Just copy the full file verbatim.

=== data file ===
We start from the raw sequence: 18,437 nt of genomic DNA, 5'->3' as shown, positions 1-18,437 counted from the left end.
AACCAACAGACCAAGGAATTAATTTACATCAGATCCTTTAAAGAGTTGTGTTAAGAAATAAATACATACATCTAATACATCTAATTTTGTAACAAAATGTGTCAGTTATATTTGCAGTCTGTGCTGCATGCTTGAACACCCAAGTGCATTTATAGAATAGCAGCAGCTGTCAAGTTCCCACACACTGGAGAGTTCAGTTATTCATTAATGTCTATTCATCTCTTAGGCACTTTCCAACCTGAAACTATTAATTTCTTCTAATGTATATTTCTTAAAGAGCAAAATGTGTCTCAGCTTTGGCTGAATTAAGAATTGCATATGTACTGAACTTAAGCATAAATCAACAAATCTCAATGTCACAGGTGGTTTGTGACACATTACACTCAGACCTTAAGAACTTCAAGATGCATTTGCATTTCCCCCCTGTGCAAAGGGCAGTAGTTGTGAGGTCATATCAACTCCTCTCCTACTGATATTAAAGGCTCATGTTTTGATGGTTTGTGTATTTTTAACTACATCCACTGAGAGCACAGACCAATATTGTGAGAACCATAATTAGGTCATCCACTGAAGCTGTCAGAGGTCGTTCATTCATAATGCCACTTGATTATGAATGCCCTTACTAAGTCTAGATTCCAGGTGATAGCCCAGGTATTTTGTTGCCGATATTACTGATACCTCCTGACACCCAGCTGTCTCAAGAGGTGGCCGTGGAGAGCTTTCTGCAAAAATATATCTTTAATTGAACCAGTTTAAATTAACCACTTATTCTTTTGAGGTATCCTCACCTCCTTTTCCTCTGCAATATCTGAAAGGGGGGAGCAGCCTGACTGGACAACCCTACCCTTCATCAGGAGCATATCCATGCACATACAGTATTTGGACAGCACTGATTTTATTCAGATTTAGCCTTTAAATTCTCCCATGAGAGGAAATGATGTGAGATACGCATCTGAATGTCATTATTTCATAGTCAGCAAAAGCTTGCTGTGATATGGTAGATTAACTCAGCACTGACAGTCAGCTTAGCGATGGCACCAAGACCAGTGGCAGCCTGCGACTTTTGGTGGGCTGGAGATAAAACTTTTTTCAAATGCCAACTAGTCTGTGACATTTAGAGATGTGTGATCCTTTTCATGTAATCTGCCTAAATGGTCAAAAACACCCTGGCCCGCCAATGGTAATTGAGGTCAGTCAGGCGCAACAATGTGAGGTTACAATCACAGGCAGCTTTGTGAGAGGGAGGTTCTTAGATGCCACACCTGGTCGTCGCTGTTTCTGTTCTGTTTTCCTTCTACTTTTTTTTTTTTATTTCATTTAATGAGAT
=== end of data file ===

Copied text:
We start from the raw sequence: 18,437 nt of genomic DNA, 5'->3' as shown, positions 1-18,437 counted from the left end.
AACCAACAGACCAAGGAATTAATTTACATCAGATCCTTTAAAGAGTTGTGTTAAGAAATAAATACATACATCTAATACATCTAATTTTGTAACAAAATGTGTCAGTTATATTTGCAGTCTGTGCTGCATGCTTGAACACCCAAGTGCATTTATAGAATAGCAGCAGCTGTCAAGTTCCCACACACTGGAGAGTTCAGTTATTCATTAATGTCTATTCATCTCTTAGGCACTTTCCAACCTGAAACTATTAATTTCTTCTAATGTATATTTCTTAAAGAGCAAAATGTGTCTCAGCTTTGGCTGAATTAAGAATTGCATATGTACTGAACTTAAGCATAAATCAACAAATCTCAATGTCACAGGTGGTTTGTGACACATTACACTCAGACCTTAAGAACTTCAAGATGCATTTGCATTTCCCCCCTGTGCAAAGGGCAGTAGTTGTGAGGTCATATCAACTCCTCTCCTACTGATATTAAAGGCTCATGTTTTGATGGTTTGTGTATTTTTAACTACATCCACTGAGAGCACAGACCAATATTGTGAGAACCATAATTAGGTCATCCACTGAAGCTGTCAGAGGTCGTTCATTCATAATGCCACTTGATTATGAATGCCCTTACTAAGTCTAGATTCCAGGTGATAGCCCAGGTATTTTGTTGCCGATATTACTGATACCTCCTGACACCCAGCTGTCTCAAGAGGTGGCCGTGGAGAGCTTTCTGCAAAAATATATCTTTAATTGAACCAGTTTAAATTAACCACTTATTCTTTTGAGGTATCCTCACCTCCTTTTCCTCTGCAATATCTGAAAGGGGGGAGCAGCCTGACTGGACAACCCTACCCTTCATCAGGAGCATATCCATGCACATACAGTATTTGGACAGCACTGATTTTATTCAGATTTAGCCTTTAAATTCTCCCATGAGAGGAAATGATGTGAGATACGCATCTGAATGTCATTATTTCATAGTCAGCAAAAGCTTGCTGTGATATGGTAGATTAACTCAGCACTGACAGTCAGCTTAGCGATGGCACCAAGACCAGTGGCAGCCTGCGACTTTTGGTGGGCTGGAGATAAAACTTTTTTCAAATGCCAACTAGTCTGTGACATTTAGAGATGTGTGATCCTTTTCATGTAATCTGCCTAAATGGTCAAAAACACCCTGGCCCGCCAATGGTAATTGAGGTCAGTCAGGCGCAACAATGTGAGGTTACAATCACAGGCAGCTTTGTGAGAGGGAGGTTCTTAGATGCCACACCTGGTCGTCGCTGTTTCTGTTCTGTTTTCCTTCTACTTTTTTTTTTTTATTTCATTTAATGAGAT